This month U.S. Army Gen. Oliver O. Howard calls for a gathering of Edisto Island’s freedmen. Howard is loathe to break the bad news to the assembled crowd, representative of some 40,000 former slaves who now till what they think are their own lands, given to them by Union General William T. Sherman earlier this year.
The white elites of South Carolina, the men who had betrayed their nation, had successfully convinced the federal government to return the coastal area plantations to the former slaveowners.
With great sadness and masking anger at the injustice, Howard informs the former slaves, men, women and children whose labor for generations had been stolen by planters for their enrichment, that the United States government has taken away the land that had been promised to freedmen.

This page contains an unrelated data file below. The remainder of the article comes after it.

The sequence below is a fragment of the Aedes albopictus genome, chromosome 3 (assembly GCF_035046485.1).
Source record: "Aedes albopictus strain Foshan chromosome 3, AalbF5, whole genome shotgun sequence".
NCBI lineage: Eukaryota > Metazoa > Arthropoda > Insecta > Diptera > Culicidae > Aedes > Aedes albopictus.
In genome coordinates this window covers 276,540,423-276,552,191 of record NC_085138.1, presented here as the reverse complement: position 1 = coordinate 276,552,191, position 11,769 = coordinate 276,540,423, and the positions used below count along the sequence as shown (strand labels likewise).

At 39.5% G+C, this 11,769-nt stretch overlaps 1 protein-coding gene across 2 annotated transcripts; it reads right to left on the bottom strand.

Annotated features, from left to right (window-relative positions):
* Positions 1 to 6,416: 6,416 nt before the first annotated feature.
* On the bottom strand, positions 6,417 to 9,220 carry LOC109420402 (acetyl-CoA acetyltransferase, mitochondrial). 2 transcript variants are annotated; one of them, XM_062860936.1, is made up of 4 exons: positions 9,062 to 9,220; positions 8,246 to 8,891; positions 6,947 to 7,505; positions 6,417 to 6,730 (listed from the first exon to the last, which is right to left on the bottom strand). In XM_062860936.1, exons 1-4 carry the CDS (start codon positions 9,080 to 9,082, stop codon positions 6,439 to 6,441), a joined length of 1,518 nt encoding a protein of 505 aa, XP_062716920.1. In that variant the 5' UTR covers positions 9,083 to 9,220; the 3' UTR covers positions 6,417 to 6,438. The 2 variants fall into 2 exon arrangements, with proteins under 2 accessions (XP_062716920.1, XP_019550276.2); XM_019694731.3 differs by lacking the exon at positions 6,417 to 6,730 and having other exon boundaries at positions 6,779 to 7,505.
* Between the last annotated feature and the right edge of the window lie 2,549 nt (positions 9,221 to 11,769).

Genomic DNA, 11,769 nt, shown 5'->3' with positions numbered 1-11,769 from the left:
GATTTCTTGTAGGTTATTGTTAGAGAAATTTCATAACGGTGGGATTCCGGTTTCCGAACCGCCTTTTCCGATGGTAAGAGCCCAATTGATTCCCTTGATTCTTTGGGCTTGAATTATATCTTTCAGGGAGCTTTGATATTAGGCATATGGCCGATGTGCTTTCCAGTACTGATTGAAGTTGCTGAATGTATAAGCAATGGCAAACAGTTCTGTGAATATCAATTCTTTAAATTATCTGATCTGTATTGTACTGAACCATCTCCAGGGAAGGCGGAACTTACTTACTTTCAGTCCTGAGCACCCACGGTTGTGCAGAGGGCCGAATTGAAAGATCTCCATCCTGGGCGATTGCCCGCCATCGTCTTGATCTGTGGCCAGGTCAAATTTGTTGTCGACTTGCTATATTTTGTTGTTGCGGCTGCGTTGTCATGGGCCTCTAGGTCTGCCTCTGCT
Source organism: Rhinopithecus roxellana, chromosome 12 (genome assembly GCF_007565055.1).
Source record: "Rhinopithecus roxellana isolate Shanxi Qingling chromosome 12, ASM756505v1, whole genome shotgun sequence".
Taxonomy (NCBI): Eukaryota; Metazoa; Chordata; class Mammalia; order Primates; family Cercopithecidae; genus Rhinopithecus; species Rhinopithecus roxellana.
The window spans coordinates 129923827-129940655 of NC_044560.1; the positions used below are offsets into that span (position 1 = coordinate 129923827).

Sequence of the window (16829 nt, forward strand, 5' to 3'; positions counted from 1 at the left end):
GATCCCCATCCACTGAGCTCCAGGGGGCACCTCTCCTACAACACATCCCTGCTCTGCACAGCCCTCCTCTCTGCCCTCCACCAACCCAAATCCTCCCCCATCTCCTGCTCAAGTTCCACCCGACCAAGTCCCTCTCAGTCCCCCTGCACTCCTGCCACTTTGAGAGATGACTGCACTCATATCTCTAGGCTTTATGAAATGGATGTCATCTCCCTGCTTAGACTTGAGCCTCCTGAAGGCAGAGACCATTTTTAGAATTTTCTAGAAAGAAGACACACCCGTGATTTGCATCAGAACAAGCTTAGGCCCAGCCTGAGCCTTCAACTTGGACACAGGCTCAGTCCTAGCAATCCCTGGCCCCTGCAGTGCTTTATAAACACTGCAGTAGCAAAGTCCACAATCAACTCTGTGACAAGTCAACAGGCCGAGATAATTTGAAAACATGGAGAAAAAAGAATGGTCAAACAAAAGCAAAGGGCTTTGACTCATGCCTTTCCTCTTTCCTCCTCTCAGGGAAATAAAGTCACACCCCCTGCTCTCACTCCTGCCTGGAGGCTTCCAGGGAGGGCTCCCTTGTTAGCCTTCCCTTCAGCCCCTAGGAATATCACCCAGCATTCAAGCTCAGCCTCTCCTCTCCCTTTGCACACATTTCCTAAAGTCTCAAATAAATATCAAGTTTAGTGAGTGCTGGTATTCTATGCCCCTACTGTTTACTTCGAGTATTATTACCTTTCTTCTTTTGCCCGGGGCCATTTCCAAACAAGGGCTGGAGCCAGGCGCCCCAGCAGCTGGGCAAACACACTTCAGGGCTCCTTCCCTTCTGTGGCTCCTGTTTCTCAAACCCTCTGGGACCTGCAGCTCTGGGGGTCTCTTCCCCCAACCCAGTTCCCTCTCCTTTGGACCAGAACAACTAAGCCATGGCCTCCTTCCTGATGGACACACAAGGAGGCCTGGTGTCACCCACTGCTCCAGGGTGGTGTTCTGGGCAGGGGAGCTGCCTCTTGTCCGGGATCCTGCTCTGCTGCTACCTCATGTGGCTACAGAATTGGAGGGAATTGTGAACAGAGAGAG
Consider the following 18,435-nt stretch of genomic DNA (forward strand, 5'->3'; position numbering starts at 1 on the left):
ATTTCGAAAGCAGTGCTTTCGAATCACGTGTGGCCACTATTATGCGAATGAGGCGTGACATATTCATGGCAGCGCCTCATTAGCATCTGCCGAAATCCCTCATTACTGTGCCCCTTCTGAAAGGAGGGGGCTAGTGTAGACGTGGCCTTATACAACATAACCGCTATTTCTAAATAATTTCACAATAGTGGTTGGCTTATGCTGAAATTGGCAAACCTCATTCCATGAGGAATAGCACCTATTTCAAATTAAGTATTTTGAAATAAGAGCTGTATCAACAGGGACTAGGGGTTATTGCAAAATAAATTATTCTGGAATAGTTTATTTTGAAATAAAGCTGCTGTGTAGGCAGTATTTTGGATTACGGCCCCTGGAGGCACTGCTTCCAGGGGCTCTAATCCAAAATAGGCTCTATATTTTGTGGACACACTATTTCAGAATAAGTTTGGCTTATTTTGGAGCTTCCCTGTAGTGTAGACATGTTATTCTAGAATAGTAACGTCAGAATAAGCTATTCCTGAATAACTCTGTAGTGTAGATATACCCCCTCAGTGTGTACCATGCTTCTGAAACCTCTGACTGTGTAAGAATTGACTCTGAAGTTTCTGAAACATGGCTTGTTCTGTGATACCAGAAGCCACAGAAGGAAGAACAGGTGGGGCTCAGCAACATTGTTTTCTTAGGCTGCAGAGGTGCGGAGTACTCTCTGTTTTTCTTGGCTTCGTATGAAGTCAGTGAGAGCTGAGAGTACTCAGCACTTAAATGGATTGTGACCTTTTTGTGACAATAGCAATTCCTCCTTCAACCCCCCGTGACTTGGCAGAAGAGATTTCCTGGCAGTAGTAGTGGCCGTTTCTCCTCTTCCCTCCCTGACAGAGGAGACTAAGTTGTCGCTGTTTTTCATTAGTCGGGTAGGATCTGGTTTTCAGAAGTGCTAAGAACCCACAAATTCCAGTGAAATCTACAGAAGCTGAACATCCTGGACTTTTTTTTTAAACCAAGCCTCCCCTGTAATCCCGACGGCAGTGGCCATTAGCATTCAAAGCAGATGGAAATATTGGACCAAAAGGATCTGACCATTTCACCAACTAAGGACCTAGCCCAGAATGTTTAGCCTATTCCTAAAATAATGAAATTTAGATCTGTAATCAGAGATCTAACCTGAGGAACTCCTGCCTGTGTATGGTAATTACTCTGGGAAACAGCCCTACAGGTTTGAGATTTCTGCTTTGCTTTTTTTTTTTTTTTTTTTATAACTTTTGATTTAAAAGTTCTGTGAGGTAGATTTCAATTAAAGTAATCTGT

Gen. Howard asks the freedmen, many of whom are Baptists, to “lay aside their bitter feelings, and to become reconciled to their old masters.”
Someone calls out, “Why General Howard, why do you take away our lands? . . . You give them to our all-time enemies. This is not right!”
There are to be no reparations for the generations of stolen labor, here and throughout the South. For this injustice the South will suffer for many more generations, divided by racial hatred and animosity as white southerners retain control of state governments and the region’s wealth, intentionally ensuring that African Americans as a race remain disadvantaged and disproportionately impoverished.
Source: John H. Tibbetts, “Emancipation Day: The Freed People of Port Royal,” Coastal Heritage, Volume 25, No. 1, Fall 2012 (link)